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Diminishing dependence

Shrinking US oil imports

The US oil market is changing. Rising oil production brought about by the use of hydraulic fracturing to extract liquids from shale and other tight rock formations, and a sizable drop in oil consumption, have contributed to a sharp contraction in US dependence on oil imports to meet its needs.

In 2005 net imports of oil accounted for 60% of US oil demand, but this had fallen to around 36% in the first half of 2013. Also, in 2011 the US became a net exporter of oil products.

This new report from The EIU examines US oil supply and demand trends over the past five years, and discusses the implications for the US and the global oil market.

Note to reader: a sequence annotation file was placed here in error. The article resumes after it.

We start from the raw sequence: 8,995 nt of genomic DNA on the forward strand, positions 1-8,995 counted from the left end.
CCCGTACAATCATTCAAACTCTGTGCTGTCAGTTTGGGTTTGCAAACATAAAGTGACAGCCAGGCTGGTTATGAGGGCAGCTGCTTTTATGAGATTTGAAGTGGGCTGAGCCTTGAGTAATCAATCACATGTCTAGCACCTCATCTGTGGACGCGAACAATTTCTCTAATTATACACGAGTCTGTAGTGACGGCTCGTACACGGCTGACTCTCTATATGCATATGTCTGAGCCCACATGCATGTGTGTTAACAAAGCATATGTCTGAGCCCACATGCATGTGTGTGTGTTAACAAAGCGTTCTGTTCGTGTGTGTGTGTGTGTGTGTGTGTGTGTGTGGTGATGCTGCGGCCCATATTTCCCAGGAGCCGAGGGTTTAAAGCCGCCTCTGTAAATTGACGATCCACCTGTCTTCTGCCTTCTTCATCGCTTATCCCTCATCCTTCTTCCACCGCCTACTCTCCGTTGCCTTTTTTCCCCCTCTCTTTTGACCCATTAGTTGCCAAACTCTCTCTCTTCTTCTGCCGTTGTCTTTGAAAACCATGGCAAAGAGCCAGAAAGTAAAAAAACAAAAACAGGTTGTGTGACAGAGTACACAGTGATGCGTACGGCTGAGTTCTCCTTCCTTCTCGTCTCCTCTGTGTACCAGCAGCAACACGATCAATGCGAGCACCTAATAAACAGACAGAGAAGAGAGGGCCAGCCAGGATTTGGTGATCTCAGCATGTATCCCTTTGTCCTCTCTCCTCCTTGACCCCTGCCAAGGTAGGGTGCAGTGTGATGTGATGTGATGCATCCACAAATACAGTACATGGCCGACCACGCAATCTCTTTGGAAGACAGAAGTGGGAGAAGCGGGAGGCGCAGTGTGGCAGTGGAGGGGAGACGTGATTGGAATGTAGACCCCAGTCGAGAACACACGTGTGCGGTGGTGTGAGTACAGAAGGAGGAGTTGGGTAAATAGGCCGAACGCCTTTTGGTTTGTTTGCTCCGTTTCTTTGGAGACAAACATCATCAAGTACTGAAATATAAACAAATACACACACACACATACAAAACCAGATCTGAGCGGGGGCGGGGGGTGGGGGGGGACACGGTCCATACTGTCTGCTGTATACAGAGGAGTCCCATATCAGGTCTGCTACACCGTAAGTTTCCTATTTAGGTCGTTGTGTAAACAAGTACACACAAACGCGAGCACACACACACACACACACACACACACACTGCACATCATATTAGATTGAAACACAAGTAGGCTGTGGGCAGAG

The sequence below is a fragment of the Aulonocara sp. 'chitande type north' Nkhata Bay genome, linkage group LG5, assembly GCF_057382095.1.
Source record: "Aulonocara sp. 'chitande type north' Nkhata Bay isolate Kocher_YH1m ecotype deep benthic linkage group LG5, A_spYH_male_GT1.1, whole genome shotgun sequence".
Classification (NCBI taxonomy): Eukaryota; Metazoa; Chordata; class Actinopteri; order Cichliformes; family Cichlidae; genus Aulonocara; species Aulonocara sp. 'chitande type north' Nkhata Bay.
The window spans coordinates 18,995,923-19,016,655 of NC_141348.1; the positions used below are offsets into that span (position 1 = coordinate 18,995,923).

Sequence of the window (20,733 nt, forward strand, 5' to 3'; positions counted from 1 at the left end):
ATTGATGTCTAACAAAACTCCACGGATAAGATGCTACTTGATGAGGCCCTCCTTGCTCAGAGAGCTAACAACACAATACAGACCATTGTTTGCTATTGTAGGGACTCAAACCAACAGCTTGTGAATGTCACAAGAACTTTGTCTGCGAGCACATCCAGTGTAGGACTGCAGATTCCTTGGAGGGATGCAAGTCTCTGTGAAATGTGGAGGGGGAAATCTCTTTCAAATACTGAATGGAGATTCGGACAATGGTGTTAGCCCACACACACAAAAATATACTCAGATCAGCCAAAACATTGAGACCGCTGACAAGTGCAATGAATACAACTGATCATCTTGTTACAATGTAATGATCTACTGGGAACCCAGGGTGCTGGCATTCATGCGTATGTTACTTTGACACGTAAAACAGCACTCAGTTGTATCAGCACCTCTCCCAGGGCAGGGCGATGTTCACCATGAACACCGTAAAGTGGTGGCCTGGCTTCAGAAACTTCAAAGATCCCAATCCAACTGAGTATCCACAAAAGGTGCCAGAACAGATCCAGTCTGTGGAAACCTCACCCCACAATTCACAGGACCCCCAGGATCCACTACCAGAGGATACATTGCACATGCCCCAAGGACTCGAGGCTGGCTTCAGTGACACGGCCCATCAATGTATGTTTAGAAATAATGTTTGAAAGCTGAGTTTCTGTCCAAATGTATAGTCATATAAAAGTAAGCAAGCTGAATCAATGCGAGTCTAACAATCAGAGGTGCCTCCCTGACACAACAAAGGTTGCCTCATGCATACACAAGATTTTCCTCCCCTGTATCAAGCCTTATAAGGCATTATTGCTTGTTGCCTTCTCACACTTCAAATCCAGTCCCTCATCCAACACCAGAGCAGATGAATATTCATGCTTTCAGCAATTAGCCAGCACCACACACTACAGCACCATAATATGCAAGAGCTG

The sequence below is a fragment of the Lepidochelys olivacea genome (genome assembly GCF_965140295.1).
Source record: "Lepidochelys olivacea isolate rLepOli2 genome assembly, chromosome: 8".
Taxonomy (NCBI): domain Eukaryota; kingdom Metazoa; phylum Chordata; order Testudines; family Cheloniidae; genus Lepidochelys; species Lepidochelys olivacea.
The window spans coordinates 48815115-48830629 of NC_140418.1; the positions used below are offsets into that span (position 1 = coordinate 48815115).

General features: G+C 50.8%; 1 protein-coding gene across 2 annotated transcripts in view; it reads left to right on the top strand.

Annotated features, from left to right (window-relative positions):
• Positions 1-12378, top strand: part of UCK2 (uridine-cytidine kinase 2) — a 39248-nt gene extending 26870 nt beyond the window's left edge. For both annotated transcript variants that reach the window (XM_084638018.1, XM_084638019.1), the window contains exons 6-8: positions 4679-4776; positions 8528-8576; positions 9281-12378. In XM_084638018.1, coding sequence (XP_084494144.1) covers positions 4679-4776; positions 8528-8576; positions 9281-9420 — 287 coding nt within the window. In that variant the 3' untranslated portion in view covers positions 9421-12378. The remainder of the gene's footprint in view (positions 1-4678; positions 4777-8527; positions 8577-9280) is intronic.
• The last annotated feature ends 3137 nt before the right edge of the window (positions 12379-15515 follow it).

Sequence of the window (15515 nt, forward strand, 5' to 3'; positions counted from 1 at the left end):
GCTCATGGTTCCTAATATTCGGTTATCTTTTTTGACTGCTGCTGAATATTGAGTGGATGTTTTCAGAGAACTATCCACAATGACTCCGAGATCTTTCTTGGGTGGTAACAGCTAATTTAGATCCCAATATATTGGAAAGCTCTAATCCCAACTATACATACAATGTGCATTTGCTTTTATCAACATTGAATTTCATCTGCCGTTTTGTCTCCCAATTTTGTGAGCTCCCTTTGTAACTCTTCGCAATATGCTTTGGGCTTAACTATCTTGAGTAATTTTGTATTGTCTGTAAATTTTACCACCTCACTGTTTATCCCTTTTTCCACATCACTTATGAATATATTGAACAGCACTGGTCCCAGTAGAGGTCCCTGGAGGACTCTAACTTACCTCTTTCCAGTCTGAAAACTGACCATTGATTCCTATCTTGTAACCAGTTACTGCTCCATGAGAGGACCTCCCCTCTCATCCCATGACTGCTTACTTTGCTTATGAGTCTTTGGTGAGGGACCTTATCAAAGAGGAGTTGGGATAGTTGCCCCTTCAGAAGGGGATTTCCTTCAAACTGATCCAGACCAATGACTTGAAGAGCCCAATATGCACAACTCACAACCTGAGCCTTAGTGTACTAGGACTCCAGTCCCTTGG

As the world's largest oil consumer, the US will remain a net oil importer, although at vastly reduced volumes when compared to the previous decade.

OPEC exporters will scramble to supply growing demand for oil in resource-deficient Asian economies, while the US's reduced import needs will increasingly be met by suppliers closer to home.

US-Middle East direct energy trade will ease. But the US is unlikely to see the Middle East region as a fundamentally less important one strategically, as its contribution to global energy supply will remain significant.

To learn more about the dynamics impacting the US oil market and the outlook for US oil demand and supply over the next five years, download the report for free below (registration required).



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Energy Briefing

Data, forecasts and analysis for the energy sector in 69 countires.

The Economist Intelligence Unit 2013